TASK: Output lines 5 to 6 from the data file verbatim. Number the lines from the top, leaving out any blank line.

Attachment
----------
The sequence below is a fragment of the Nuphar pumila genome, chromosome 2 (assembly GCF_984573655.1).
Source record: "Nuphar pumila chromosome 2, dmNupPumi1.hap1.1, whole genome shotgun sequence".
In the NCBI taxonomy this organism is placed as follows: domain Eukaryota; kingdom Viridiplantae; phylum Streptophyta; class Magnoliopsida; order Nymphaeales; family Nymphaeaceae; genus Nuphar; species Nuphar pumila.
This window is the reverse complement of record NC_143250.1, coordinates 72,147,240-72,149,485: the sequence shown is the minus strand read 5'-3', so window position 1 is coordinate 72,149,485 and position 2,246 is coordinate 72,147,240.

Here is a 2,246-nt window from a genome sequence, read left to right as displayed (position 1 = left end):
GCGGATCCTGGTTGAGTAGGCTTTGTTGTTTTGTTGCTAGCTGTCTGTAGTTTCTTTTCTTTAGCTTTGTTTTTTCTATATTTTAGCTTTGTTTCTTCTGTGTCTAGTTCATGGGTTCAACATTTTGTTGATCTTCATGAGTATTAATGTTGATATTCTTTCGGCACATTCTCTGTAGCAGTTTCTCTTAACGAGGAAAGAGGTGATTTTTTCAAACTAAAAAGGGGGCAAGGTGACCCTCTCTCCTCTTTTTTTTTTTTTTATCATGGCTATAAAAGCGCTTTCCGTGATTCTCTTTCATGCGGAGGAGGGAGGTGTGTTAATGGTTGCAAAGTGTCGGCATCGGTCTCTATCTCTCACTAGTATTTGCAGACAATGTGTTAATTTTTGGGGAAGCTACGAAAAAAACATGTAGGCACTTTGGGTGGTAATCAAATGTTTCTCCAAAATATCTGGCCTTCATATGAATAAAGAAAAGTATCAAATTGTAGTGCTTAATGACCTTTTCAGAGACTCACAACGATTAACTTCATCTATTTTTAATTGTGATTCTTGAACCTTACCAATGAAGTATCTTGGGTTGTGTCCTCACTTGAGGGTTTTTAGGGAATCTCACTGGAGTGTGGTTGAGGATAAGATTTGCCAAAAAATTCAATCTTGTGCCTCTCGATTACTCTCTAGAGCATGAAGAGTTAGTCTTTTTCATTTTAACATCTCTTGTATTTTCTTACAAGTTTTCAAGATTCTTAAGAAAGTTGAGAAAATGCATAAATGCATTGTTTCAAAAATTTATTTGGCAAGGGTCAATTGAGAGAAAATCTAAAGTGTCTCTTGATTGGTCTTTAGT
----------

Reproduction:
Here is a 2,246-nt window from a genome sequence, read left to right as displayed (position 1 = left end):
GCGGATCCTGGTTGAGTAGGCTTTGTTGTTTTGTTGCTAGCTGTCTGTAGTTTCTTTTCTTTAGCTTTGTTTTTTCTATATTTTAGCTTTGTTTCTTCTGTGTCTAGTTCATGGGTTCAACATTTTGTTGATCTTCATGAGTATTAATGTTGATATTCTTTCGGCACATTCTCTGTAGCAGTTTCTCTTAACGAGGAAAGAGGTGATTTTTTCAAACTAAAAAGGGGGCAAGGTGACCCTCTCTCCTCTTTTTTTTTTTTTTATCATGGCTATAAAAGCGCTTTCCGTGATTCTCTTTCATGCGGAGGAGGGAGGTGTGTTAATGGTTGCAAAGTGTCGGCATCGGTCTCTATCTCTCACTAGTATTTGCAGACAATGTGTTAATTTTTGGGGAAGCTACGAAAAAAACATGTAGGCACTTTGGGTGGTAATCAAATGTTTCTCCAAAATATCTGGCCTTCATATGAATAAAGAAAAGTATCAAATTGTAGTGCTTAATGACCTTTTCAGAGACTCACAACGATTAACTTCATCTATTTTTAATTGTGATTCTTGAACCTTACCAATGAAGTATCTTGGGTTGTGTCCTCACTTGAGGGTTTTTAGGGAATCTCACTGGAGTGTGGTTGAGGATAAGATTTGCCAAAAAATTCAATCTTGTGCCTCTCGATTACTCTCTAGAGCATGAAGAGTTAGTCTTTTTCATTTTAACATCTCTTGTATTTTCTTACAAGTTTTCAAGATTCTTAAGAAAGTTGAGAAAATGCATAAATGCATTGTTTCAAAAATTTATTTGGCAAGGGTCAATTGAGAGAAAATCTAAAGTGTCTCTTGATTGGTCTTTAGT